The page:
I have just finished reading an article in the Wall Street Journal, by James Taranto, which has left me feeling nauseous and sad. Not a cute combination. Taranto is a member of the editorial board at WSJ, as well as the ‘author of its popular Best of the Web Today column’, so he is not just random dude. The article is entitled ‘Drunkennes and Double Standards: A Balanced Look at College Sex Offenses.‘
Right off the bat, I know I’m in for it. Sex offenses aren’t balanced. There is a perpetrator and a victim. Rapists are to blame for rape. So, yea, what’s his overriding argument?
What is called the problem of “sexual assault” on campus is in large part a problem of reckless alcohol consumption, by men and women alike… If two drunk drivers are in a collision, one doesn’t determine fault on the basis of demographic details such as each driver’s sex. But when two drunken college students “collide,” the male one is almost always presumed to be at fault. His diminished capacity owing to alcohol is not a mitigating factor, but her diminished capacity is an aggravating factor for him.
He also mentions false accusations, which as I’ve stated before make up around 2% of all accusations on a generous day. Women are not getting drunk and consenting to sex, then making false accusations fueled by their regret and resentment. “Had she awakened the next day feeling regretful and violated, she could have brought him up on charges and severely disrupted his life.” This almost never happens. Women are not slinging accusations willy nilly, especially given the nature of an investigation, the toll it takes, and how often victims are harassed and shamed when their stories are actually true. He goes on, “What is called the problem of “sexual assault” on campus is in large part a problem of reckless alcohol consumption, by men and women alike.” And this, this is an interesting sentence.
I do not disagree that alcohol consumption, in excess, is dangerous for both men and women. I also don’t disagree that having sex while black out drunk is a bad idea for both men and women. For one, drunk people are usually measurably less responsible, so contraception is likely disregarded. Boundaries can also be crossed due to diminished communication, and usually drunk = sloppy which can result in a sub par experience for all. But the most important issue here is who can give consent. If neither party is capable of making rational decisions, then what follows is a messy grey area. Which can be emotionally damaging, or just awkward.
There are a whole lot of assumptions when you make the claim that BOTH PARTIES ARE RESPONSIBLE FOR SEXUAL ASSAULT. You assume that everyone is the same amount of drunk. You assume everyone has positive intent. You assume that men are victims at the same rate as women. You assume we live in a world where sexual assault is an accidental oops, where men are just confused by ladies who claim to be liberated but are really pretending and then want to save their own reputations by destroying someone else.
Again. Cause none of those things are true. What is true is that rape happens at an alarming rate, everyday, to all kinds of people. It happens to men and women. It happens to college students and to high school students, to children, and to adults of all ages. It happens across race and class lines. And the only way to prevent it from happening is to teach people how not to rape. It’s to teach everyone that violence and aggression are not linked to ‘real masculinity’. It means teaching everyone what true consent means, and it means decoupling sex from shame. Women should not have to stay sober to avoid being raped, because that doesn’t work anyway. Are there good reasons to help college age kids learn to control their levels of intoxication? Absolutely. Is one of those so they don’t get raped, or accidentally rape someone? No.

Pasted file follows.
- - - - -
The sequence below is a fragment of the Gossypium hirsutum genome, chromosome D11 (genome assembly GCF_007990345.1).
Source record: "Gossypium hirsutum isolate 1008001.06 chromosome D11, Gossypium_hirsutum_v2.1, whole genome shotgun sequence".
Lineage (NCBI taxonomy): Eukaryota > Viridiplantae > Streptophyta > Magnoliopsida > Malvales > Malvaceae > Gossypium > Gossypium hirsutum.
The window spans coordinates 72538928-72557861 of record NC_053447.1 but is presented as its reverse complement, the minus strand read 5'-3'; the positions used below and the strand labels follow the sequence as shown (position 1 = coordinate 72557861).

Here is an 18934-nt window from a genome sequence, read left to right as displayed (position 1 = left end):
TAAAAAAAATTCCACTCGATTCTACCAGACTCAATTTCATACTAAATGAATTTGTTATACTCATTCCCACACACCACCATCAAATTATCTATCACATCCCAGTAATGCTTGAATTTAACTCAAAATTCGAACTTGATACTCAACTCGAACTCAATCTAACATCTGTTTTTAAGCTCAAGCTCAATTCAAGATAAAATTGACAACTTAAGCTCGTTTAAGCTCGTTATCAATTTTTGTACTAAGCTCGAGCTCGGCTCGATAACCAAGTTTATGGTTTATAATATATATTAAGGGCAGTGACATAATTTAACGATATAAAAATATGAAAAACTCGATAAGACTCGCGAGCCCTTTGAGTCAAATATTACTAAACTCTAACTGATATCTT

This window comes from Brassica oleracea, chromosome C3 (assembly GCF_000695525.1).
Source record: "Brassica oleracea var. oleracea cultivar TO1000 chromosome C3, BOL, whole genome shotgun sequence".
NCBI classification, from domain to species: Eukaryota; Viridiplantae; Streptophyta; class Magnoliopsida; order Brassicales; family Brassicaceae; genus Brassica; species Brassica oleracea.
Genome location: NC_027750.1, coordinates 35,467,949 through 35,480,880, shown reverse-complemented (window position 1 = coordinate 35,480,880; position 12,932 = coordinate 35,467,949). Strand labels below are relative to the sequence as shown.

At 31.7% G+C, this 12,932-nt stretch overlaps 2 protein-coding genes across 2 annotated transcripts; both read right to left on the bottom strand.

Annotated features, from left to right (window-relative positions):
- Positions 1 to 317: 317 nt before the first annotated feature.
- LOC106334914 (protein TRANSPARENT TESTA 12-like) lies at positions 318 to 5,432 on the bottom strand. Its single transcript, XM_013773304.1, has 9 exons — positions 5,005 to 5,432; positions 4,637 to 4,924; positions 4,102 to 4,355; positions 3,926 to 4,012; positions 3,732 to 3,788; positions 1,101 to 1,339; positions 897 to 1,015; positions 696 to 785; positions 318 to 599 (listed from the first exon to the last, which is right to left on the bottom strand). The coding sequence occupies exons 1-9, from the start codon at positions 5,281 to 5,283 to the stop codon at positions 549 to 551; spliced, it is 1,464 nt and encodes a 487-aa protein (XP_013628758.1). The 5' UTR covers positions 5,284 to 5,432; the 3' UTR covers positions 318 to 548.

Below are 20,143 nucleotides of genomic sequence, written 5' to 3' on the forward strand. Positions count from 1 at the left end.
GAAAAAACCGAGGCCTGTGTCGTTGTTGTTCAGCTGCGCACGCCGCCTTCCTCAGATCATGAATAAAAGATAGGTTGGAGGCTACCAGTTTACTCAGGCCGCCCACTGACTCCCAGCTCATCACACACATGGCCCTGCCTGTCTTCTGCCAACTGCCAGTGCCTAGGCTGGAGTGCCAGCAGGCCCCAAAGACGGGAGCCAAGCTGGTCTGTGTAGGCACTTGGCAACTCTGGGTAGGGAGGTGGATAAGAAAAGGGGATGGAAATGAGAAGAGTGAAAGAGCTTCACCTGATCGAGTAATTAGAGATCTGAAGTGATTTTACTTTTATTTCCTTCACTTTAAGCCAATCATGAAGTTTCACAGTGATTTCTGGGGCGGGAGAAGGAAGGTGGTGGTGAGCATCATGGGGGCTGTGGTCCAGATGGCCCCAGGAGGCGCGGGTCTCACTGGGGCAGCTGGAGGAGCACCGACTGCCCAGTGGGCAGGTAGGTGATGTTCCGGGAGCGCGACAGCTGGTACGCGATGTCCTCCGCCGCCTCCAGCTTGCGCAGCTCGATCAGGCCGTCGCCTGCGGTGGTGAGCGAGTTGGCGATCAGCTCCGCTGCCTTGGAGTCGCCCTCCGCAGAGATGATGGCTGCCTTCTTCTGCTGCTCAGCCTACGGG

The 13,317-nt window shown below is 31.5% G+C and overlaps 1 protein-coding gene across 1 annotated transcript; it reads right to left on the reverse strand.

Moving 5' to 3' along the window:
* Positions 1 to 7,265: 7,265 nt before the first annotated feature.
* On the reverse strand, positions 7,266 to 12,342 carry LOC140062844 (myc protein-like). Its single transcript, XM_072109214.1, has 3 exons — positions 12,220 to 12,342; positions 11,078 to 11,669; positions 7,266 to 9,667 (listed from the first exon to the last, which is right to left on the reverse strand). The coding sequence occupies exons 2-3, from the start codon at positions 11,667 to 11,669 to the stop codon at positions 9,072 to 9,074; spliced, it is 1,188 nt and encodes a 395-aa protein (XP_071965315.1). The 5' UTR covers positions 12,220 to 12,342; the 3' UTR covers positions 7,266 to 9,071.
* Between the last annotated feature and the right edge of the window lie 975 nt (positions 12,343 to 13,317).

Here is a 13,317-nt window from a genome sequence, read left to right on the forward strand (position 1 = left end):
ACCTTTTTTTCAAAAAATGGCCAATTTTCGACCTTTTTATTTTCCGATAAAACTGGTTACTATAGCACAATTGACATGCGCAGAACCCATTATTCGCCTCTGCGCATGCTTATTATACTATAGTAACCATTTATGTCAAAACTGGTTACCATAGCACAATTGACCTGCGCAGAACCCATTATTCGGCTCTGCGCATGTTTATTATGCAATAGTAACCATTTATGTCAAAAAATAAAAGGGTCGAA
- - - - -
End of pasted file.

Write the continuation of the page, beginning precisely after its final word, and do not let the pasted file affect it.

The author also sites a widely circulated article from Slate last year to boost his argument, quoting the author:
…she offered the same advice to college men: “If I had a son, I would tell him that it’s in his self-interest not to be the drunken frat boy who finds himself accused of raping a drunken classmate.”
Tell me how sad that quote makes you.
The author of that piece, Emily Yaffe, would tell her son that it’s not in his self interest to find himself accused of rape. Not that he should respect women. Not that he should be sure to only engage in consensual sex. Just that it would be bad news bears FOR HIM, for his life, if he were in a situation that allowed him to be accused of raping a drunk girl. The lack of empathy and compassion in that line of thinking is truly astounding.
The end point of Taranto’s piece is that chivalry should make a come back, because men and women are different, despite feminists instance of equality, and the balance of power in sexual encounters is uneven. He is only 1/2 right. The balance of power is still often tilted in the direction of men. This does not mean, however, that women are naturally more prudish or inclined towards monogamy. It means that we live in a culture that perpetuates base misunderstandings about gender and that de-values the bodies and well being of women at an alarming rate. It means that we all must strive to be more honest with ourselves and with our partners, and to treat our sexual partners as actual humans and not as a different species that we must apply different rules to and ‘figure out’. Yes means yes. You do not have the right to ever touch another human intimately without their expressed approval. And sure, I’m down for giving out basic safety advice like 1) learn to control your consumption 2) travel in groups 3)be aware of your surroundings. But that advice isn’t limited to just young women, and it applies to violence prevention in all forms.
Because the only advice we need to give on rape prevention is: Don’t rape anyone.